Industry players have projected that Nigeria would lose another 25 per cent of licensed operators if the Communication Service Tax bill is passed into law.
Already, the country has lost 57 per cent of licensed operators to multiple taxations.
The National Chairman of Association of Licensed Telecommunications Operators of Nigeria, Mr. Gbenga Adebayo, said on Thursday that despite the growth already recorded in the industry, telecoms operators continued to face challenges emanating from recurring taxations and the regulatory environment.
“However, today, that figure has come down drastically, as we now have just about 15 licensees still operating and this tells you that something is not going well.”
A top employee in one of the four major telecoms firms said that findings from a study conducted by the regulatory department of his company showed that no fewer than 25 per cent of the existing licensed operators would cease operating in the country one year after the CST bill is passed.
Speaking on condition of anonymity, he added, “Should this happen, then the Federal Government should be prepared for the worse, as so many Nigerians will be rendered jobless. It will be too bad for the telecoms sector that is currently seen as one of the highest employers of labour.”
The ALTON chairman said that the loss of about 20 operators, representing about 57 per cent, within a space of three years “has been traced partly to the problem of regulatory environment, where there are multiple regulations and imposition of all kinds of taxes on the operators from the federal, state and local levels.”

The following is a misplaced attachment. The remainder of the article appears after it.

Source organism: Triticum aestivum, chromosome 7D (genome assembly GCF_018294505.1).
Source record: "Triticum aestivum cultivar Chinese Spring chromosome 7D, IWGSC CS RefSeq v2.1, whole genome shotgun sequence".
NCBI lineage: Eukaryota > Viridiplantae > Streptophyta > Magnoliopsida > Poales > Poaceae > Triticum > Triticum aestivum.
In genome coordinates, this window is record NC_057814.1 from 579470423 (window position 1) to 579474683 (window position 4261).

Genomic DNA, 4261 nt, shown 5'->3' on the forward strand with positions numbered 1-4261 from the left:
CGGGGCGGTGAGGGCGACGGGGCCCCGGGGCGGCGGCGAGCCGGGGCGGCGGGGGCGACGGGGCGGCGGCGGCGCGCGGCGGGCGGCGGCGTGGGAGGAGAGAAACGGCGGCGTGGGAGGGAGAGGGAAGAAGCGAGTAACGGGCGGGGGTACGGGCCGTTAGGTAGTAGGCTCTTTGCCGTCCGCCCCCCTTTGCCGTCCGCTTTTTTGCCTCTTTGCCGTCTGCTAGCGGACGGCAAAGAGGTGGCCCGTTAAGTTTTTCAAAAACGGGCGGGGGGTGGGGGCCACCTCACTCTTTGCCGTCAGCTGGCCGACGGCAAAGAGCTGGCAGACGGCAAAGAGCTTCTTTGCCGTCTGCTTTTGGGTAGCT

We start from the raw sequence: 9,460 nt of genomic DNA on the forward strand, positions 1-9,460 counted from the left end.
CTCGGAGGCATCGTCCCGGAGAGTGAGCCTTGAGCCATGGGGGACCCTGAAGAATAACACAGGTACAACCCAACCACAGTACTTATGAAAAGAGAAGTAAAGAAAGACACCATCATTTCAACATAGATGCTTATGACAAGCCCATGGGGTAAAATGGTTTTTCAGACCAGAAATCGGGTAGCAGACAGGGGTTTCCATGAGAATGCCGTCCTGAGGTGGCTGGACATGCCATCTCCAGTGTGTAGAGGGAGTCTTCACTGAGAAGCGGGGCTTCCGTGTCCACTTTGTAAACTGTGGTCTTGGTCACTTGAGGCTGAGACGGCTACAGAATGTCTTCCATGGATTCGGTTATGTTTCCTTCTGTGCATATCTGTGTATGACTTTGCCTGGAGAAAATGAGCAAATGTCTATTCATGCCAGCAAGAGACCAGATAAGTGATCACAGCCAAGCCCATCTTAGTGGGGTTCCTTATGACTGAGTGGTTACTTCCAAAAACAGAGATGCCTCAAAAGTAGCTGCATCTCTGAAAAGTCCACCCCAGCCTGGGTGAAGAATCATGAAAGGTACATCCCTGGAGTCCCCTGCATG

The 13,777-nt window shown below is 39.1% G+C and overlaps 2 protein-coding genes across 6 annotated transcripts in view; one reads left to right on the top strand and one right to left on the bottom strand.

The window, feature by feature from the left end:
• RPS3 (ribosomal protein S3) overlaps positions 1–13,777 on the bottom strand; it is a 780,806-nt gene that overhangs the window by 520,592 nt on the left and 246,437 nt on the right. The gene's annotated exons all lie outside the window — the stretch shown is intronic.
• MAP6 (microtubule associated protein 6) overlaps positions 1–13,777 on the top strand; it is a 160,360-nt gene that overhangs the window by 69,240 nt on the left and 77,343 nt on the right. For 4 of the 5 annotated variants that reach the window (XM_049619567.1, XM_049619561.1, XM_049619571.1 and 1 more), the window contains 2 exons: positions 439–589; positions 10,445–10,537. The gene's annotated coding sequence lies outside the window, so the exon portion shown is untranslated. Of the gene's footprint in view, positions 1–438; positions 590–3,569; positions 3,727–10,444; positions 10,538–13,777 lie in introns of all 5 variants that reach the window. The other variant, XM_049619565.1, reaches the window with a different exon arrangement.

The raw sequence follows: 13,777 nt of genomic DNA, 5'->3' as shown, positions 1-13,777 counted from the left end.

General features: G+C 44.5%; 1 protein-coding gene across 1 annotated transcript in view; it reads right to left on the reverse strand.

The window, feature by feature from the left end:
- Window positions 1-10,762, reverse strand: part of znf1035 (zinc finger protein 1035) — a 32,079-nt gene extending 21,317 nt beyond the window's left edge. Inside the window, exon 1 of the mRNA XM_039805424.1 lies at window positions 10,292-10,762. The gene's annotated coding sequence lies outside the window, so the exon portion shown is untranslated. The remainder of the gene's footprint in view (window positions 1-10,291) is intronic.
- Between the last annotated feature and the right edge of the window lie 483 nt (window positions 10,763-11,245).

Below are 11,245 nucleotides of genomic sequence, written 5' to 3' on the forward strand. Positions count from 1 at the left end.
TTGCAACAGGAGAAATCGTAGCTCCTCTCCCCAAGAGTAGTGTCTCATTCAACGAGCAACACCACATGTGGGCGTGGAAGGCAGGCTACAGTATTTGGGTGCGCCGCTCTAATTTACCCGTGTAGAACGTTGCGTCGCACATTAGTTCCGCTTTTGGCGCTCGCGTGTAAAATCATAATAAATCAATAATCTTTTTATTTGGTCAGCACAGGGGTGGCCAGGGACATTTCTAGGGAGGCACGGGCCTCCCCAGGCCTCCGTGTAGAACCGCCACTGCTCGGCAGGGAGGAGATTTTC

He said, “The fact that, as operators, we are still confronted with wilful and non-wilful damage, arising from insecurity in the past years, multiple taxation, especially the Right of Way charges and attendant problem of indiscriminate shutdown of telecoms infrastructure, among others, suggests that regulations in the industry remain unfriendly with varying degrees at different levels of government.”
He said that the RoW in most states remained exorbitant as government agencies, especially at the state and local levels, continued to perceive telecoms as ‘cash-cow.’
“It is only in Lagos now that we have been able to achieve better understanding from the government. For instance, Lagos State Government, having realised the great impact pervasive deployment of telecoms infrastructure and unhindered access could have on the state’s Gross Domestic Product, three years ago, crashed RoW tax to N500 per metre.”
“Conversely, in states such as Osun and other states, operators are charged N8, 000 per metre covered while laying their fibre optic cables in addition to other laughable charges on the operators. These are some of the things that we face as operators and it is telling on our sustainability as a business with the smaller operators being the most susceptible, thereby leading to their collapse,” he said.